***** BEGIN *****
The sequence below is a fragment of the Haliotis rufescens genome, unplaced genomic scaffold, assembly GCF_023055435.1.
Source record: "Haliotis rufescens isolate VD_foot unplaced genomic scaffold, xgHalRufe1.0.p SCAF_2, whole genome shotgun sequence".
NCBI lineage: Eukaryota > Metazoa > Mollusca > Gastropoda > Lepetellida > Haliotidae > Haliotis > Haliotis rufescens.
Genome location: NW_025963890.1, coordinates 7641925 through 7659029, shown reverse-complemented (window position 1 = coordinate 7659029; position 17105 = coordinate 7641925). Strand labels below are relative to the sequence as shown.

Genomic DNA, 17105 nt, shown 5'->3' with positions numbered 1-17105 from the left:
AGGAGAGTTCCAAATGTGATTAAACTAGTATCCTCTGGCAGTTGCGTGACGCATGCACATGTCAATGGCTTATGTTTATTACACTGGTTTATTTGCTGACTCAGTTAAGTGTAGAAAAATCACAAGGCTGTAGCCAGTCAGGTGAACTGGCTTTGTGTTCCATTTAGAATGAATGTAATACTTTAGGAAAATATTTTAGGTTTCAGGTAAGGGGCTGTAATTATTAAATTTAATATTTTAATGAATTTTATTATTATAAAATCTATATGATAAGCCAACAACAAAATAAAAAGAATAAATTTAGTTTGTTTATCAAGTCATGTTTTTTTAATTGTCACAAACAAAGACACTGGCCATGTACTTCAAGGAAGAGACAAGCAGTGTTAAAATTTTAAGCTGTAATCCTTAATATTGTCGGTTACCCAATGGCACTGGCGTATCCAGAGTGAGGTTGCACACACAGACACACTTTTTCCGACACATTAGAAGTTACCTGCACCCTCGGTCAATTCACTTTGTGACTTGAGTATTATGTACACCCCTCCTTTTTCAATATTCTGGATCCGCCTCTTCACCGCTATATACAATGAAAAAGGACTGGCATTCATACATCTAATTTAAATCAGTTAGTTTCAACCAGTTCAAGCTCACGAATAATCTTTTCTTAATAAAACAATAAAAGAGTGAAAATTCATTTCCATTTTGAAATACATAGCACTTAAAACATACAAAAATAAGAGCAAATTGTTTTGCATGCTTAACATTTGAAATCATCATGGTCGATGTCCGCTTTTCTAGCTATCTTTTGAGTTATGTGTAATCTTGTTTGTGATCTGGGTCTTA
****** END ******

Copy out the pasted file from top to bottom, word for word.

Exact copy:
The sequence below is a fragment of the Haliotis rufescens genome, unplaced genomic scaffold, assembly GCF_023055435.1.
Source record: "Haliotis rufescens isolate VD_foot unplaced genomic scaffold, xgHalRufe1.0.p SCAF_2, whole genome shotgun sequence".
NCBI lineage: Eukaryota > Metazoa > Mollusca > Gastropoda > Lepetellida > Haliotidae > Haliotis > Haliotis rufescens.
Genome location: NW_025963890.1, coordinates 7641925 through 7659029, shown reverse-complemented (window position 1 = coordinate 7659029; position 17105 = coordinate 7641925). Strand labels below are relative to the sequence as shown.

Genomic DNA, 17105 nt, shown 5'->3' with positions numbered 1-17105 from the left:
AGGAGAGTTCCAAATGTGATTAAACTAGTATCCTCTGGCAGTTGCGTGACGCATGCACATGTCAATGGCTTATGTTTATTACACTGGTTTATTTGCTGACTCAGTTAAGTGTAGAAAAATCACAAGGCTGTAGCCAGTCAGGTGAACTGGCTTTGTGTTCCATTTAGAATGAATGTAATACTTTAGGAAAATATTTTAGGTTTCAGGTAAGGGGCTGTAATTATTAAATTTAATATTTTAATGAATTTTATTATTATAAAATCTATATGATAAGCCAACAACAAAATAAAAAGAATAAATTTAGTTTGTTTATCAAGTCATGTTTTTTTAATTGTCACAAACAAAGACACTGGCCATGTACTTCAAGGAAGAGACAAGCAGTGTTAAAATTTTAAGCTGTAATCCTTAATATTGTCGGTTACCCAATGGCACTGGCGTATCCAGAGTGAGGTTGCACACACAGACACACTTTTTCCGACACATTAGAAGTTACCTGCACCCTCGGTCAATTCACTTTGTGACTTGAGTATTATGTACACCCCTCCTTTTTCAATATTCTGGATCCGCCTCTTCACCGCTATATACAATGAAAAAGGACTGGCATTCATACATCTAATTTAAATCAGTTAGTTTCAACCAGTTCAAGCTCACGAATAATCTTTTCTTAATAAAACAATAAAAGAGTGAAAATTCATTTCCATTTTGAAATACATAGCACTTAAAACATACAAAAATAAGAGCAAATTGTTTTGCATGCTTAACATTTGAAATCATCATGGTCGATGTCCGCTTTTCTAGCTATCTTTTGAGTTATGTGTAATCTTGTTTGTGATCTGGGTCTTA